Two years after comprehensive lockdowns went into effect to prevent the spread of COVID-19, the case law is Escalation in favor of insurance companies that were sued for the denial of the claims.
A federal judge in California on Wednesday definitively dismissed the Creative Artists Agency’s lawsuit against subsidiary FM Insurance for refusing to cover losses related to business shutdowns imposed by the virus. After a long run of precedent, US District Judge Andre Beirut Jr. has found that “direct material loss or damage” policies do not cover the policy’s claims related to the pandemic.
When local governments began issuing stay-at-home orders in 2020, billions of dollars in claims — many businesses involved in live entertainment and events — poured in across the country. But instead of paying, the insurance companies looked at the nitty-gritty and collectively denied. The industry collectively found that business interruption policies for lost revenue exclude coverage for pandemic shutdowns, claiming that physical loss or property damage was required. A legal war broke outMore than 2,300 lawsuits have been filed to challenge coverage decisions, according to COVID-19 Insurance Litigation Tracker It was created by Pennsylvania law professor Tom Baker. Nearly 92 percent, or 792 of the 862 cases considered for separation, were discarded.
as much CAAThe lawsuit, like others, swung about whether there was a “material loss” of the insured property. The agency claimed that its losses were a “direct result of material losses and damages” based on the closure orders issued by the civil authority. It said the physical presence of the virus in the air and on rooftops made its buildings unusable.
Beirut rejected the argument, finding that the CAA had failed to determine how virus particles caused “material alteration” to its buildings. He wrote, “For example, there must have been an outside force that acted on the insured property to bring about a material change in the property’s condition.”
in Ins of the Sea v. California Mutual Insurance Corporation. , the first case before the California Court of Appeals involving a dispute over COVID-19 coverage, it was found that hotels also failed to identify any direct physical damage to property that led to the suspension of their operations despite allegations that the virus was present on their premises.
The nearly identical lawsuit brought by the United Talent Agency against its insurer, Vigilant Insurance, ended the same way. “In the wake of the COVID-19 pandemic, several insureds have asserted UTA-like arguments, and the majority of courts have rejected them,” reads an April order from a state appeals court confirming the dismissal of the case. “It has now been widely established that temporary loss of property use due to pandemic-related closure orders, without further, does not constitute direct material loss or damage.”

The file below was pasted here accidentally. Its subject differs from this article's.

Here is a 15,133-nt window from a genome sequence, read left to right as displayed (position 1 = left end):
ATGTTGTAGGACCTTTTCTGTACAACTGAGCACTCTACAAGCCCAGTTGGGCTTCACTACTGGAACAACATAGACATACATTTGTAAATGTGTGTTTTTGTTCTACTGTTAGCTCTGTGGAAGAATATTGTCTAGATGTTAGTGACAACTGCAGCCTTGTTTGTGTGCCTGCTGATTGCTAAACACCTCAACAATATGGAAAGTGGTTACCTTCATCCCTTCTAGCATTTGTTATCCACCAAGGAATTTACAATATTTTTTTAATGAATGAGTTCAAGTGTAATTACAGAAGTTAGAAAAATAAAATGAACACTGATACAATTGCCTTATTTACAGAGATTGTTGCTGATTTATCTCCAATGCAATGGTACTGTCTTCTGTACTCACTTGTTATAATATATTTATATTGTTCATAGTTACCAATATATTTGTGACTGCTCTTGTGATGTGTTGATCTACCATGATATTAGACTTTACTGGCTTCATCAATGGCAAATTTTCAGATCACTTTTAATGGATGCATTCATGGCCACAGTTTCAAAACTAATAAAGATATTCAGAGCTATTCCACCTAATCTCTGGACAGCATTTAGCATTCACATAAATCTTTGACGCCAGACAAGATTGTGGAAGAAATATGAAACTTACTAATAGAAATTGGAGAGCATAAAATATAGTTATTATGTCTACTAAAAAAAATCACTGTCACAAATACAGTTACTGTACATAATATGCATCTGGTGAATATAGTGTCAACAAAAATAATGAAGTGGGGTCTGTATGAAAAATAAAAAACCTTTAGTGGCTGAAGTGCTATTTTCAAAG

The judge also denied coverage under a clause in the Civil Aviation Authority’s policy that allegedly covered business interruption losses incurred by civil authority orders. Beirut found that the orders were issued to prevent the spread of COVID-19, not as a result of physical damage to property.
Regardless, the Civil Aviation Authority had a clause in its policy that excluded coverage of “any cost due to pollution including the inability to use or occupy the property or any cost to make the property safe or suitable for use or occupancy.”
Beirut found that the CAA could not argue that the civil authority’s closure orders had been issued in response to COVID-19 and that the virus was the “effective direct” cause of the loss incurred. “Many courts within this district have held that similar pollution exclusion provisions prohibit coverage even if plaintiffs are able to demonstrate that they have suffered physical loss or damage ‘to their premises,'” the order said.
The agency was not given an opportunity to redress its claims because it failed to identify any additional allegations it could include in an amendment to salvage the lawsuit, “particularly when considering binding precedent dismissing their claims.”
73 lawsuits have been filed by companies in the live arts and sports industry, according to the COVID-19 insurance claims tracker.
The CAA declined to comment. The affiliate and its attorneys did not respond to requests for comment.